You need plastic buckets with lids or small plastic barrels with lids. If frost is expected, fill the buckets with warm water and cover with lids. The water should not be hot but slightly warm. Place one bucket next to each bush so that the leaves do not touch the bucket. When you place the buckets, cover it all with a frost blanket.
If frost is also expected the next night, you should replace the cold water in the buckets with warm water.
Under such protection, hostas are not afraid of any frost. Of course, this is a lot of work and not cheap, but if you value your hostas, it is worth it.
I want to tell you about another method used in industrial fruit horticulture. It often happens that apple trees begin to bloom and suddenly late frosts approach. To preserve the harvest, the owners smoke their gardens.
This is a rather complex process whose essence is to create a cloud of smoke over the plants. This cloud will not allow the cold mass of air to touch the young shoots and hostas.
Of course, this method is not suitable for many gardeners. However, if you live far from the city and you have a large garden, then it can be useful for you.
Will hostas come back after a freeze?
This is another common issue that worries many new gardeners.
In most cases, the hosta will recover from damage caused by frost, although there may be exceptions.
It often happens that frost damages only the leaves, sometimes even a single leaf is not completely damaged. Therefore, the plants, after a while, will be fine.
For vigorous varieties and for hostas that have already grown a large rhizome, the recovery process will be fast. A few weeks, maybe a month, and new leaves will appear. Of course, the plant will not look the same as if there were no frostbite, but in general, everything will be ok.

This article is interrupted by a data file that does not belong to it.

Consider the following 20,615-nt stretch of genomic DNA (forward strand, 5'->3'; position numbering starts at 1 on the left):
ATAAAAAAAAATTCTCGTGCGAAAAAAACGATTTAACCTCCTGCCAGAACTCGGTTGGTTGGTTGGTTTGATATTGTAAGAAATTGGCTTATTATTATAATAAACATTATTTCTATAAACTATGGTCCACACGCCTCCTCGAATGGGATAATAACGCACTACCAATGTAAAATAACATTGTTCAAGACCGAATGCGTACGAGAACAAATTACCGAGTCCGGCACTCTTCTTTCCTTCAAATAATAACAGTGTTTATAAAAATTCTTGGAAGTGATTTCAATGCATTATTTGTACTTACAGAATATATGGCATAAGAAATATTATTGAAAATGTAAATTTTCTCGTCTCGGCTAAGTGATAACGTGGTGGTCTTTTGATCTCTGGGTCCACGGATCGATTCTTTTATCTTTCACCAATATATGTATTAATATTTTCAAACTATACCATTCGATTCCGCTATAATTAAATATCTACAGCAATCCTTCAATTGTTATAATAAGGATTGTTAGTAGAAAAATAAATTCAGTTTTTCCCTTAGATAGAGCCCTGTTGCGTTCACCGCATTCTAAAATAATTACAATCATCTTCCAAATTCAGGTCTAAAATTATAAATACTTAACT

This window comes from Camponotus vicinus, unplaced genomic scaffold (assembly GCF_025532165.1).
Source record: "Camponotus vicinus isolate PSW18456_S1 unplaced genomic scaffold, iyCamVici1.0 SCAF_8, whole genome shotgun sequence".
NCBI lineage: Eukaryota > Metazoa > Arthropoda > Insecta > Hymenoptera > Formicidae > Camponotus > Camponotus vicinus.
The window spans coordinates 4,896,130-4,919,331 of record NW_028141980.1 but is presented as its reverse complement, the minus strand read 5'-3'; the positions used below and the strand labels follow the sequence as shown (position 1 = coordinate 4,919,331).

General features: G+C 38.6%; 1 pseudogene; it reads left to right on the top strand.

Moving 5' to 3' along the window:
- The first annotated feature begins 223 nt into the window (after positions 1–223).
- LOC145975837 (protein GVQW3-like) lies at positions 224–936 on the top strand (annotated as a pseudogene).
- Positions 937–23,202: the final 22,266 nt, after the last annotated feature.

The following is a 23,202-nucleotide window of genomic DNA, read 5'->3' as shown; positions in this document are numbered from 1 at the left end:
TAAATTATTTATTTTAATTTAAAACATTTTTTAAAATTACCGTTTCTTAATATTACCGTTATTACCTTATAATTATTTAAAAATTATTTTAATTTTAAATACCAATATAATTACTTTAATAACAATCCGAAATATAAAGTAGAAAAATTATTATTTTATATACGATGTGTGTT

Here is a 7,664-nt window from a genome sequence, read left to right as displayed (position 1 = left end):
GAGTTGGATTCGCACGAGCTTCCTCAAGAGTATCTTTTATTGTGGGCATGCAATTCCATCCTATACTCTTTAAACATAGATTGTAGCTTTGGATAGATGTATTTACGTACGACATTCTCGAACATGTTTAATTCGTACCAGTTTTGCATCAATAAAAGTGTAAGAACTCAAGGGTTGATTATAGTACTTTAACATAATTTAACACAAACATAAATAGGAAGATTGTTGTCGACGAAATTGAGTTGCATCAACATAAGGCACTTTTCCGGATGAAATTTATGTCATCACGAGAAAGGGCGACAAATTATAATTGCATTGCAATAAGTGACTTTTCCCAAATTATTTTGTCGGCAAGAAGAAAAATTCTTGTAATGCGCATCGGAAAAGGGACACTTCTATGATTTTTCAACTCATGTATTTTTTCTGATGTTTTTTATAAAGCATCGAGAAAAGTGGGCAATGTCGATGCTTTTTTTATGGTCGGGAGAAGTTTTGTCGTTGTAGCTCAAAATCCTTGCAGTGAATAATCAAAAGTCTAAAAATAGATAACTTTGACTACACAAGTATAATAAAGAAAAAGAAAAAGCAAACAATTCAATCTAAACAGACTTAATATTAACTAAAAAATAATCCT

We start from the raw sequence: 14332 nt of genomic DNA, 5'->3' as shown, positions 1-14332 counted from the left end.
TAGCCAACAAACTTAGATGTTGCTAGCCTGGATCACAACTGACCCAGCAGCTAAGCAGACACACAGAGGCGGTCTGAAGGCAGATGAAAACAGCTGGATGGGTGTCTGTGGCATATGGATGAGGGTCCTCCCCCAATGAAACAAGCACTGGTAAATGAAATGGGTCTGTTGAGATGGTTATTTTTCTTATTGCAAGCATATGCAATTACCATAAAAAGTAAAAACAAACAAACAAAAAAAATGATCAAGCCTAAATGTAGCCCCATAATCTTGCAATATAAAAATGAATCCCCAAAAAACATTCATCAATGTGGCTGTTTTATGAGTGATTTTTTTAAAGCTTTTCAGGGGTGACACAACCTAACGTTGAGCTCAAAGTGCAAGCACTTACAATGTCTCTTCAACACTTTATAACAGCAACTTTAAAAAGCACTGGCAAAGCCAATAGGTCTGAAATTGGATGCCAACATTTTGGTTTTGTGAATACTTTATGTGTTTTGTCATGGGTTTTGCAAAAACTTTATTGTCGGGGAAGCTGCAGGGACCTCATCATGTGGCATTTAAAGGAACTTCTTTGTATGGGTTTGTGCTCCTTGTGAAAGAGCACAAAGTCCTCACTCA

For medium varieties and hostas that do not yet have a large size, the recovery may be delayed for the entire season. The plant will look good only in late summer. It may also be that new leaves will not appear. New growth will begin only next spring. You should not worry about this; hostas are living organisms that need time to recover.
The most threatening late frosts are for dwarf varieties. They usually have a tiny crown, and frost damage can be fatal. They can freeze not only the leaves but also the stems and even the rhizome. Therefore, you should take care of them first. Due to their compact size, they can be easily hidden from low temperatures, such as under a plastic container or box.
What to do with damaged tissue?
If your plants have been damaged by frost, do not rush to prune them because you can remove the undamaged part of the plant. The leaves can first wither and then recover without signs of damage. If you prune all the leaves at once, then next year, the hosta will lag behind in growth, and the leaves will be small.
Wait a week or two and watch the plant. In case of partial damage to the leaves, it will begin to dry at the edges. Cut or tear off the dry parts of the leaf, try not to damage the living tissue.
If the leaves have withered and become transparent (watery), most likely, it will not survive. The best solution is to cut it completely. Prune it where it joins the stem. Leave the stems to grow, they will produce chlorophyll, and the plant will accumulate strength to recover next year.